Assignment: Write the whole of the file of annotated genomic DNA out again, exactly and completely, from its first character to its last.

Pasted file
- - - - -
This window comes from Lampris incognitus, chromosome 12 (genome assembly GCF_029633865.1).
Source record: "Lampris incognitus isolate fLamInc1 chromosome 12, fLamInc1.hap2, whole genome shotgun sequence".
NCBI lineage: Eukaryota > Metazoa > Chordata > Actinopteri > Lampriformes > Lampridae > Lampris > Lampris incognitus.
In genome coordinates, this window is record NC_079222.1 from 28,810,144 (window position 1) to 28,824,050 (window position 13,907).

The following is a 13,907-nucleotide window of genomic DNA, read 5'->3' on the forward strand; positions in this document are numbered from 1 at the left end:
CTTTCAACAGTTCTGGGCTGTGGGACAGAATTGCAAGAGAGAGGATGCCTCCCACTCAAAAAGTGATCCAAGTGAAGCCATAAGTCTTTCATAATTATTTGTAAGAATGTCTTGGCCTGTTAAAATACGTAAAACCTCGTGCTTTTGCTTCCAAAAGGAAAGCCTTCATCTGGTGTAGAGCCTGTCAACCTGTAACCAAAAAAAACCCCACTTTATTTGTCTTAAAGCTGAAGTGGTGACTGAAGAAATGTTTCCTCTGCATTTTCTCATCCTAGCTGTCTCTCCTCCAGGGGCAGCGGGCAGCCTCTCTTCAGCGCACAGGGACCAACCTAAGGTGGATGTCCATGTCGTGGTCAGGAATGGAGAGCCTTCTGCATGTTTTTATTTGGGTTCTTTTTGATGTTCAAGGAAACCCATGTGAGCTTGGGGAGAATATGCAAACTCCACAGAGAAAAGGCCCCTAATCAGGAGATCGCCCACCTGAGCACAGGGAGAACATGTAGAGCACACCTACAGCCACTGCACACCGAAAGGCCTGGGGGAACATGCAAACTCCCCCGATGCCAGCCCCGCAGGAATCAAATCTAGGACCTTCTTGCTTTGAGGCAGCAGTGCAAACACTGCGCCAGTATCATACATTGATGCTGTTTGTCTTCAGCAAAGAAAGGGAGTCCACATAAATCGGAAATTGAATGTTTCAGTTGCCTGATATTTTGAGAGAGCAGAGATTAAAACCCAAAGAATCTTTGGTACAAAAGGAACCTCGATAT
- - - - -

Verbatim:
This window comes from Lampris incognitus, chromosome 12 (genome assembly GCF_029633865.1).
Source record: "Lampris incognitus isolate fLamInc1 chromosome 12, fLamInc1.hap2, whole genome shotgun sequence".
NCBI lineage: Eukaryota > Metazoa > Chordata > Actinopteri > Lampriformes > Lampridae > Lampris > Lampris incognitus.
In genome coordinates, this window is record NC_079222.1 from 28,810,144 (window position 1) to 28,824,050 (window position 13,907).

The following is a 13,907-nucleotide window of genomic DNA, read 5'->3' on the forward strand; positions in this document are numbered from 1 at the left end:
CTTTCAACAGTTCTGGGCTGTGGGACAGAATTGCAAGAGAGAGGATGCCTCCCACTCAAAAAGTGATCCAAGTGAAGCCATAAGTCTTTCATAATTATTTGTAAGAATGTCTTGGCCTGTTAAAATACGTAAAACCTCGTGCTTTTGCTTCCAAAAGGAAAGCCTTCATCTGGTGTAGAGCCTGTCAACCTGTAACCAAAAAAAACCCCACTTTATTTGTCTTAAAGCTGAAGTGGTGACTGAAGAAATGTTTCCTCTGCATTTTCTCATCCTAGCTGTCTCTCCTCCAGGGGCAGCGGGCAGCCTCTCTTCAGCGCACAGGGACCAACCTAAGGTGGATGTCCATGTCGTGGTCAGGAATGGAGAGCCTTCTGCATGTTTTTATTTGGGTTCTTTTTGATGTTCAAGGAAACCCATGTGAGCTTGGGGAGAATATGCAAACTCCACAGAGAAAAGGCCCCTAATCAGGAGATCGCCCACCTGAGCACAGGGAGAACATGTAGAGCACACCTACAGCCACTGCACACCGAAAGGCCTGGGGGAACATGCAAACTCCCCCGATGCCAGCCCCGCAGGAATCAAATCTAGGACCTTCTTGCTTTGAGGCAGCAGTGCAAACACTGCGCCAGTATCATACATTGATGCTGTTTGTCTTCAGCAAAGAAAGGGAGTCCACATAAATCGGAAATTGAATGTTTCAGTTGCCTGATATTTTGAGAGAGCAGAGATTAAAACCCAAAGAATCTTTGGTACAAAAGGAACCTCGATAT